Tuesday, October 17, 2017

Quick: "The Highway Kind" edited by Patrick Milliken

Quick: The Highway Kind: tales of fast cars, desperate drivers, and dark roads edited by Patrick Millikin, 2016, 9780316394864.

Stories by (in order) Ben H. Winters, C.J. Box, Michael Connelly, Kelly Braffet, Wallace Stroby, James Sallis, George Pelecanos, Diana Gabaldon, Patterson Hood, Joe R. Lansdale, Sara Gran, Ace Atkins, Gary Phillips, Willy Vlautin, Luis Alberto Urrea.

This was a very good collection. I really enjoyed it. Milliken works at the Poisoned Pen bookstore in Scottsdale. I lived in the Valley for five years and visited there just once. Driving from Peoria on the west side to the East Valley was a freaking chore. Especially on a weekend. The 101 freeway was in place by the time we moved there and getting into Scottsdale itself was not too difficult but it still knocked out several hours in a day.

We did go to Scottsdale often enough, every other month or so, I would guess. I always wanted to visit the gun stores. Bear Arms was always a neat one to visit. There was another store, since out of business, that I never went back to again. I was there one day wandering around, looking in the glass display cases as the owner was chatting with another customer. The guy spoke loudly and his conversation could be heard throughout the store. I heard him insult or degrade gay people, black people, Jewish people, and a few other groups. What a dirtbag. I never went back to the store and warned others away from the place. I just learned that the owner retired in 2005 and closed the store. I assume he is still the same miserable SOB he was then. Vile jerk.

Traveling from Peoria to to a southeast valley city like Gilbert or Mesa felt like I was driving to Denver. I'd be in the car for what felt like forever crossing along the freeways and arterial roads until I reached the gun or book store I wanted to visit.

Speaking of Phoenix and driving, James Sallis's Driven captures what I feel is great view of Phoenix. Sallis's story in this collection is not set in Phoenix.

This book has a really nice mix of author styles and stories. There hard core crook stories and regular people stories. I've not much else to say about this but have a couple comments.

Comments:
1. I've not yet read any novels by Gary Phillips's. That's how I ended up reading this book, I searched the library catalog for Phillips and this popped up.
2. I associate Diana Gabaldon with romances. I don't read romances and so have never read any of her novels. Her story is set in 1937 Germany and feature Dr. Porsche investigating the crash of one of his race cars. I'd heard before about the speed attempts set on the German Autobahn in 1937 and the fatal crash as one car was pushed by the wind, spun, and flew into a bridge abutment or embankment. The story was very well done.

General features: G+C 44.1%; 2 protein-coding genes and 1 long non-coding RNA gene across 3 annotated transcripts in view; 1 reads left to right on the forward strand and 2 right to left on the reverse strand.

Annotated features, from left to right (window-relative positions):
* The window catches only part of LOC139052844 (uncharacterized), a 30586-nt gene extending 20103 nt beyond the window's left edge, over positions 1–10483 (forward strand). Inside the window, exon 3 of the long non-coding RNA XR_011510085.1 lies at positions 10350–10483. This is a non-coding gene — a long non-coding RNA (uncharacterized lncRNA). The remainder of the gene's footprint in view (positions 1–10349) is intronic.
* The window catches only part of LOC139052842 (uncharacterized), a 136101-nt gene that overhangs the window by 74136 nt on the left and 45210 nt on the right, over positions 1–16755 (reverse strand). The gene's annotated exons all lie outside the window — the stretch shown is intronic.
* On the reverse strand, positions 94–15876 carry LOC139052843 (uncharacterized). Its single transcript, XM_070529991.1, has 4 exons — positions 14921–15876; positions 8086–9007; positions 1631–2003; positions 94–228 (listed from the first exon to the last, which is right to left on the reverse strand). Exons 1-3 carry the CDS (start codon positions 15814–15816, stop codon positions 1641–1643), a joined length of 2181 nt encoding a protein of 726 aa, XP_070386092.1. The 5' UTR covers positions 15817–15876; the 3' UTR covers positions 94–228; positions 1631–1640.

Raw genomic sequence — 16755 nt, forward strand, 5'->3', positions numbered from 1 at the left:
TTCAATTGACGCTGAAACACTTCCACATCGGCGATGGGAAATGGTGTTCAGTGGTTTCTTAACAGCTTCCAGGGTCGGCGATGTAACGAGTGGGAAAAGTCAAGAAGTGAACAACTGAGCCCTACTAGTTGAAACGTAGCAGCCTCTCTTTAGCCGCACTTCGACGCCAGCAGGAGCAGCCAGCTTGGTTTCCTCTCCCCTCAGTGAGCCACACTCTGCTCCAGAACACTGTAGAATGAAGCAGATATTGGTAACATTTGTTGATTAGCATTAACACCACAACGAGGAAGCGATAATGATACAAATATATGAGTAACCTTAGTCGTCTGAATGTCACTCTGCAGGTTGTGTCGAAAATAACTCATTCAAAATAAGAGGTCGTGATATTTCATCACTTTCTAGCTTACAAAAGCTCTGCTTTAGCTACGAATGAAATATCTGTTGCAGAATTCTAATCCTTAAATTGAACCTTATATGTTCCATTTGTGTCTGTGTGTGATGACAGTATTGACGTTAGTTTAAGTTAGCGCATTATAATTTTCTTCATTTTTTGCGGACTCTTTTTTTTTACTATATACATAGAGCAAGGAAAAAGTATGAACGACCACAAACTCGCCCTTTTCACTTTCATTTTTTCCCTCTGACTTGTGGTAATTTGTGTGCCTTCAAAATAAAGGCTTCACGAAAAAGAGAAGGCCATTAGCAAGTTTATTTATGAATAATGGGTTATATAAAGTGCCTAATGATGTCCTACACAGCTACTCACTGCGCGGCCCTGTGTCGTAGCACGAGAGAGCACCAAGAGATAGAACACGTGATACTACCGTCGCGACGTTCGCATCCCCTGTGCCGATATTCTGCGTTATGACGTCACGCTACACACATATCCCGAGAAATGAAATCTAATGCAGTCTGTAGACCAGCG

3. That's it.

Monday, October 9, 2017

Told To Me: "Rusty Puppy" by Joe R Lansdale

Told To Me: Rusty Puppy by Joe R. Lansdale, 2016, Overdrive.com download.

This is another Hap and Leonard novel by Lansdale. That is really all you need to know. That means the novel is well worth your time and that all the usual stuff happens: Hap and Leonard act like borderline idiots, Leonard gets angry and has a lousy love life, Hap gets a little maudlin at times and is lovey-dovey, most everyone insults the heroic duo, bad guys are both bad and despicable, really stupid people populate the landscape. Hap and Leonard insult most everyone including one another.

This go around has a neighbor across the street from the duo's detecting business storefront asking for help. She says her teenage son was murdered in a neighboring town and that the cops are to blame. Hap starts asking around the neighboring housing project to talk to a witness and Leonard sorta rescues Hap. They keep asking questions and start getting push back from the local cops. One of those cops is a guy who beat Leonard in a kick boxing match and Leonard is still peeved that the guy won on points.

More things happen with all the Lansdale goodness you could want. Bad cops staging bare knuckle fights and dog fights. Town Fathers and Mothers are in on things. Bad cops murdering people. Bad cops harassing women. Characters with lots of character including a foul-mouthed 10-year-old Leonard proclaims as a 400 Year Old Vampire.

Comments:
1. The plot starting point of the teen boy's death .
2. Teen boy's sister not that great a character, she seemed like more of a throwaway.
3. No big shootouts like in some Hap and Leonard books.
4. Leonard is an asshole and a half. He is always looking for a fight and always willing to insult someone. He's very judgmental as well and will rag on anyone. His volubility and criticizing the black kids in the housing project makes you wonder what we'd think of the guy if he were white.